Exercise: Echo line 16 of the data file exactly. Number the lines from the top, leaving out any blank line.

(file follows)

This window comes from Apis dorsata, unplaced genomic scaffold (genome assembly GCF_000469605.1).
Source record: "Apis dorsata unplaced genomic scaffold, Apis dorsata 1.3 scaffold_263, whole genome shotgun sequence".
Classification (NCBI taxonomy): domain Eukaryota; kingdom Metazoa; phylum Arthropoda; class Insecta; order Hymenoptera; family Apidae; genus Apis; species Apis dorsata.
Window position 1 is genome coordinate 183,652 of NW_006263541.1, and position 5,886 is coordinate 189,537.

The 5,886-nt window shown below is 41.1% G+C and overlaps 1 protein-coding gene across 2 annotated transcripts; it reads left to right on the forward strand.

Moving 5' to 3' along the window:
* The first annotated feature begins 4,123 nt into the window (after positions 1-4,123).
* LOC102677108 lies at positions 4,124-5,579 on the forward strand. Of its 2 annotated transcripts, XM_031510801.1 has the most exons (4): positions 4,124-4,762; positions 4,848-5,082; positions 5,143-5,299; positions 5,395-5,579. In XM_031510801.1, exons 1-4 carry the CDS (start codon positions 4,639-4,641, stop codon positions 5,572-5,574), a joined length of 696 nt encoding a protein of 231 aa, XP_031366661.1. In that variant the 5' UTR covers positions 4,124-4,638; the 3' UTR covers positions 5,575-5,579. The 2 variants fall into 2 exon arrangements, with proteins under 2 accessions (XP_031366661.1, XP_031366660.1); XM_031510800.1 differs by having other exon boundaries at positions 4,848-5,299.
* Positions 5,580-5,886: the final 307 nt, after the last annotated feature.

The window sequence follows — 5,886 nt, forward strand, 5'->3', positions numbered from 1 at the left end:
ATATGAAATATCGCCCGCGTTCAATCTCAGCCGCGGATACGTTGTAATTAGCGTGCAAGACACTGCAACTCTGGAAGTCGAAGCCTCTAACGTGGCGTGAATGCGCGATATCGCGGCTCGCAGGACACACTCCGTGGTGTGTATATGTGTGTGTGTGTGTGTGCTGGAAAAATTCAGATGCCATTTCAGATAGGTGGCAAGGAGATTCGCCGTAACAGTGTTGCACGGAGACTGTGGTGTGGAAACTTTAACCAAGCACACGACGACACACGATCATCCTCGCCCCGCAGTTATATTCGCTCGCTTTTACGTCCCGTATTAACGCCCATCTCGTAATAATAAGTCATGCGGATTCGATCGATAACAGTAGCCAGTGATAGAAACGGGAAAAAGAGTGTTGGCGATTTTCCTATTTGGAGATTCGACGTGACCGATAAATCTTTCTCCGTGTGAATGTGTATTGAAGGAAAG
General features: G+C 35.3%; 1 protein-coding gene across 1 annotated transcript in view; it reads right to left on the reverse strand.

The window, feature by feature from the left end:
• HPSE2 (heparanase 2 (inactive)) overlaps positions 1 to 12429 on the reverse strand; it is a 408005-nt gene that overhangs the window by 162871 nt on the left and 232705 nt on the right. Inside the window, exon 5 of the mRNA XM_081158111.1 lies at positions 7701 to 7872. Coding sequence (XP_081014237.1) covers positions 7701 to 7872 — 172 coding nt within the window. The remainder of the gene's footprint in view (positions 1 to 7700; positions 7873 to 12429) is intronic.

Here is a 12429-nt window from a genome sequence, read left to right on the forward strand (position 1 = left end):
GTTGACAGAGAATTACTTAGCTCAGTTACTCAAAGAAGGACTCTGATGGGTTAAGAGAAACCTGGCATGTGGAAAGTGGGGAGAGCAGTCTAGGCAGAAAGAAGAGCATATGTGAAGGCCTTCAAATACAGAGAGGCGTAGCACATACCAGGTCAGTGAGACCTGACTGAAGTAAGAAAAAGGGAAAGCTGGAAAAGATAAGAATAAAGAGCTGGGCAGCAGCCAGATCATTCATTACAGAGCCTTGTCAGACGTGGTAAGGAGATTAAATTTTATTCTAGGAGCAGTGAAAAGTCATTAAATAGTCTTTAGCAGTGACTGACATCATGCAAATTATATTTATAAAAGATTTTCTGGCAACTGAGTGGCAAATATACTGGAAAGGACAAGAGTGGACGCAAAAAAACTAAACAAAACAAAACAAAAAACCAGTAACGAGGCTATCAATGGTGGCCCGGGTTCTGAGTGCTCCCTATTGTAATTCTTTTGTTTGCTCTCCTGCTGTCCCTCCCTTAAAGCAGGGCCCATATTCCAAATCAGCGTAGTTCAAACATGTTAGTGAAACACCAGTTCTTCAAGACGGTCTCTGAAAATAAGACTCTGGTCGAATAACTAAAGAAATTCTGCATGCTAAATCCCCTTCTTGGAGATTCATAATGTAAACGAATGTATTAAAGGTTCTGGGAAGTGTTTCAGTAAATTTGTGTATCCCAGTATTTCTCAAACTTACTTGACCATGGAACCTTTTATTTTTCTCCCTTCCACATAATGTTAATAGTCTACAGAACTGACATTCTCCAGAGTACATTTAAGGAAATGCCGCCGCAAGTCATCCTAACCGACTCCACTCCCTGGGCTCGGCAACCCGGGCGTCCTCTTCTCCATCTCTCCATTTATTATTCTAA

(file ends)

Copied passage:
GTTGACAGAGAATTACTTAGCTCAGTTACTCAAAGAAGGACTCTGATGGGTTAAGAGAAACCTGGCATGTGGAAAGTGGGGAGAGCAGTCTAGGCAGAAAGAAGAGCATATGTGAAGGCCTTCAAATACAGAGAGGCGTAGCACATACCAGGTCAGTGAGACCTGACTGAAGTAAGAAAAAGGGAAAGCTGGAAAAGATAAGAATAAAGAGCTGGGCAGCAGCCAGATCATTCATTACAGAGCCTTGTCAGACGTGGTAAGGAGATTAAATTTTATTCTAGGAGCAGTGAAAAGTCATTAAATAGTCTTTAGCAGTGACTGACATCATGCAAATTATATTTATAAAAGATTTTCTGGCAACTGAGTGGCAAATATACTGGAAAGGACAAGAGTGGACGCAAAAAAACTAAACAAAACAAAACAAAAAACCAGTAACGAGGCTATCAATGGTGGCCCGGGTTCTGAGTGCTCCCTATTGTAATTCTTTTGTTTGCTCTCCTGCTGTCCCTCCCTTAAAGCAGGGCCCATATTCCAAATCAGCGTAGTTCAAACATGTTAGTGAAACACCAGTTCTTCAAGACGGTCTCTGAAAATAAGACTCTGGTCGAATAACTAAAGAAATTCTGCATGCTAAATCCCCTTCTTGGAGATTCATAATGTAAACGAATGTATTAAAGGTTCTGGGAAGTGTTTCAGTAAATTTGTGTATCCCAGTATTTCTCAAACTTACTTGACCATGGAACCTTTTATTTTTCTCCCTTCCACATAATGTTAATAGTCTACAGAACTGACATTCTCCAGAGTACATTTAAGGAAATGCCGCCGCAAGTCATCCTAACCGACTCCACTCCCTGGGCTCGGCAACCCGGGCGTCCTCTTCTCCATCTCTCCATTTATTATTCTAA